The concept of an influencer is really nothing new, it just now has a title and a much broader impact. In years past there were outdoor writers who showcased states and locations, but they only reached a select few who may subscribe to a magazine or happened to read an article.

There was a cost to see them and the impacts were limited and delayed. Then we had video media personalities who did the same and also fell into that limitation of cost and availability.

Then came the internet, social media, YouTube, and we have a message at our fingertips and it’s free. Worse, it’s unlimited, unchecked, in our faces 24/7 and it reaches millions in a matter of seconds. The impacts are not delayed and I fear it could lead to specific locations and resources becoming overused and abused. Influencers should be held to a much higher standard, and should be held accountable.

BRS: It’s no secret there’s a growing issue with declining wild turkey numbers. You probably know more about this than I do. What’s going on here? Liberal bag limits? More hunters? Different techniques (reaping, etc)? What can or should be done?

JW: Yes, turkey numbers are definitely declining and have been for some time now. There are many reasons why, and as Dr. Michael Chamberlin said, "It's death by a thousand cuts."

We turkey hunters are a passionate lot and everyone you talk to will have a specific reason for why those numbers are declining and I have to say, each reason is most likely a part of it. I rank habitat loss as the number one reason. The changing landscape that has taken away the needed nesting and brooding habitat is huge.

Much of that changed landscape is now a perfect home for predators, specifically nest predators. The changing weather patterns that lead to colder and wetter springs also play a role. The loss of insects due to pesticide use ,and disease that is easily transmitted from domestic poultry also play a role.

To fix these problems, though, we will need a huge shift in how people use the land, namely private land since it makes up the vast majority of the turkeys’ range. Changing that land use is a huge undertaking that I fear will never reach the level we need it to.

Now, that doesn't mean we shouldn't try to make a change. We should, and we do it through education and showing people the value of the bird, a value that goes beyond hunting.

A strong incentive program offered to private landowners, either by state agencies or conservation organizations could be huge, especially in areas seeing the most declines. An incentive program focused on helping wild turkeys and promoted to all private landowners and not just those who own hunting land.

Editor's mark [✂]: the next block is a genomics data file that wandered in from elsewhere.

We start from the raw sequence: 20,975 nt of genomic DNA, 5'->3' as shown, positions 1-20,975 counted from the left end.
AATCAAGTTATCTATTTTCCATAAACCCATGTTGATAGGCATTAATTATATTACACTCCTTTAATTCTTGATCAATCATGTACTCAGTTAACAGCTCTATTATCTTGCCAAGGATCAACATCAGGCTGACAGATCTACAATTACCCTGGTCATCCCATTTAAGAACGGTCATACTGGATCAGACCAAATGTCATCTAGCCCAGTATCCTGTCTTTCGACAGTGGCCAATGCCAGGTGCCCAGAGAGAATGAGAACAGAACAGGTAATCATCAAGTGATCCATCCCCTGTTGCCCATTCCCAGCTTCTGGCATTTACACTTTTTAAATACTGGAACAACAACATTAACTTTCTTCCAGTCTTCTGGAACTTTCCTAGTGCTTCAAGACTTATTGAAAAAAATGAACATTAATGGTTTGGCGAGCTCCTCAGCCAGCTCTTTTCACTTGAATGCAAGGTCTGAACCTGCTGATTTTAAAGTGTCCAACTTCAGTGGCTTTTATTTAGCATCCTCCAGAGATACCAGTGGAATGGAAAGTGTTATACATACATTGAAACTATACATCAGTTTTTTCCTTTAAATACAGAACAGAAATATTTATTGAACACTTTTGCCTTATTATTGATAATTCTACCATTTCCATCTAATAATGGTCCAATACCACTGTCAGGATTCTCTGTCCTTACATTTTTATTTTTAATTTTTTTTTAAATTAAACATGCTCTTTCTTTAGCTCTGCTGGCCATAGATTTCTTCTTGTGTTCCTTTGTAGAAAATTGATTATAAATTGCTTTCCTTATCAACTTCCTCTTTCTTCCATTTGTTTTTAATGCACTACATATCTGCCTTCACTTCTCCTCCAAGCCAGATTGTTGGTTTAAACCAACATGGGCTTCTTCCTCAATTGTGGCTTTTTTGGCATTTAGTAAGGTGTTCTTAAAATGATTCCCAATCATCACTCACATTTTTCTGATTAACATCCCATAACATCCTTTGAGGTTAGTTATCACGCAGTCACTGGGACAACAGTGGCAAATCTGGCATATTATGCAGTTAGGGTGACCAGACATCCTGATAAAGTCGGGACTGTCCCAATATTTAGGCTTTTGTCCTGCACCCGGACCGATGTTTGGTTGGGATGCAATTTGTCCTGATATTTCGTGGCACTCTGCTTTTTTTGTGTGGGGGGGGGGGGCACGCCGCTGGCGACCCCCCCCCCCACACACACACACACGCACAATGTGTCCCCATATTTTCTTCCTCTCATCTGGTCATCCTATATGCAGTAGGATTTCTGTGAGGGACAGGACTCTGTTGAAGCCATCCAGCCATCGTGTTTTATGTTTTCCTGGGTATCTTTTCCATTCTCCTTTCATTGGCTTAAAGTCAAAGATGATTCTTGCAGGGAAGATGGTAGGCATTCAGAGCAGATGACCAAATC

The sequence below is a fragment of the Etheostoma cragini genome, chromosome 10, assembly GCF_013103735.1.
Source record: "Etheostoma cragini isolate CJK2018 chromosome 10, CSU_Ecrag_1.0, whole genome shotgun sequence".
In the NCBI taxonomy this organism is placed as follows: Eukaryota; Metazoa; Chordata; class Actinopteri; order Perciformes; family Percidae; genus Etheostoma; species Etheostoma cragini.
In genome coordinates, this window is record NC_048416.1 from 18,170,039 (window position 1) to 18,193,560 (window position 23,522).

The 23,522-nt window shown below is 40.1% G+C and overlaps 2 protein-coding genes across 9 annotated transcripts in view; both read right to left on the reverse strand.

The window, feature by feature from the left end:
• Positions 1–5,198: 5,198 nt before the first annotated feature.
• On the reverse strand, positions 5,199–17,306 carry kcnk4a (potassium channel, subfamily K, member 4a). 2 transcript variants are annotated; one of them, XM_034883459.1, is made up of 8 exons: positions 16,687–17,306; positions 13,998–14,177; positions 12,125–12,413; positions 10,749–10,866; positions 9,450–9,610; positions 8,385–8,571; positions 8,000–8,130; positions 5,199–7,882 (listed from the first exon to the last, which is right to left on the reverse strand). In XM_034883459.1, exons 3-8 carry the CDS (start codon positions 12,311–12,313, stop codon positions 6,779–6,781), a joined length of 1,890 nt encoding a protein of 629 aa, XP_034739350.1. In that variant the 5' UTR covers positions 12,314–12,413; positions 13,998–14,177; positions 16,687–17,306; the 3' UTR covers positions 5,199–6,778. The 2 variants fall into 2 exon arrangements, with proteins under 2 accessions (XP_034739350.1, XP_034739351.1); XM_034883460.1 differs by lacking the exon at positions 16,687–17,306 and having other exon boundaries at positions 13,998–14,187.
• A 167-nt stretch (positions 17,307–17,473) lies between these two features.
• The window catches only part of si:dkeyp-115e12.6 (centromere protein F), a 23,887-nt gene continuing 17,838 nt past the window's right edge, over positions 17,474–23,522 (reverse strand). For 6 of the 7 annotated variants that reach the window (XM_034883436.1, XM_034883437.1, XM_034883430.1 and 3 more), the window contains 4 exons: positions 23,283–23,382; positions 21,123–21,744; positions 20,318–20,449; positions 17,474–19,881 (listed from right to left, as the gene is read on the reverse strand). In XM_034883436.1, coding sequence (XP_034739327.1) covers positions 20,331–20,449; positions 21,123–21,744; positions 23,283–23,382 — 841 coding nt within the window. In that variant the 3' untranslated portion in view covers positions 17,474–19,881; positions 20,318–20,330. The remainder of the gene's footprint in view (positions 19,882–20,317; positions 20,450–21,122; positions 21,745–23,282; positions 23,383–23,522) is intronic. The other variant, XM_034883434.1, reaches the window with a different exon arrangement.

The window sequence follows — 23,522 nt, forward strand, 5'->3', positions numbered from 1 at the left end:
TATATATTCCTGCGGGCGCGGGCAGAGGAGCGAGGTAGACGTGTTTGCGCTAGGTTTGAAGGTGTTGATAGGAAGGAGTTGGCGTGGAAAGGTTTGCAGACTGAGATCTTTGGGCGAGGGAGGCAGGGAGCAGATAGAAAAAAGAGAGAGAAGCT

On hunting and the turkey hunter: Where do I begin? I believe we turkey hunters play a much bigger role in the future of the bird than we realize. That role goes way beyond promoting management practices, donating money, becoming a member of an organization, or bringing in a new hunter.

Our biggest role will be embracing change and accepting the fact that we can't continue to hunt this bird as we did in the 90s and 2000s. Sadly, in many ways we are hunting it harder and promoting trends that are not sustainable, not with a declining population.

If we want the bird to be around at levels that are huntable at any scale we will have to accept a loss of opportunity, and impose upon ourselves some limitations. We will need to pass that acceptance onto young and new hunters. We have to get away from a kill at all cost mindset.

We also need to wrap ourselves around the fact that our advancements in technology and trends have outpaced our understanding of the impacts of those things, or at least our acceptance of those impacts.

We have removed the bird's ability to elude the average hunter. There are birds that were once unkillable unless you were willing to devote days or even an entire season to hunting them. They are now being killed with specialized guns, spewing TSS from 70 yards behind a fan, on opening day, before they were ever given the opportunity to breed.

The same bird that may have only lived for a week or two longer was at least given more opportunity to breed. But due to our technology, it has now been removed, the breeding cycle has been disrupted and nesting delayed. It's something I hope managers take a serious look at.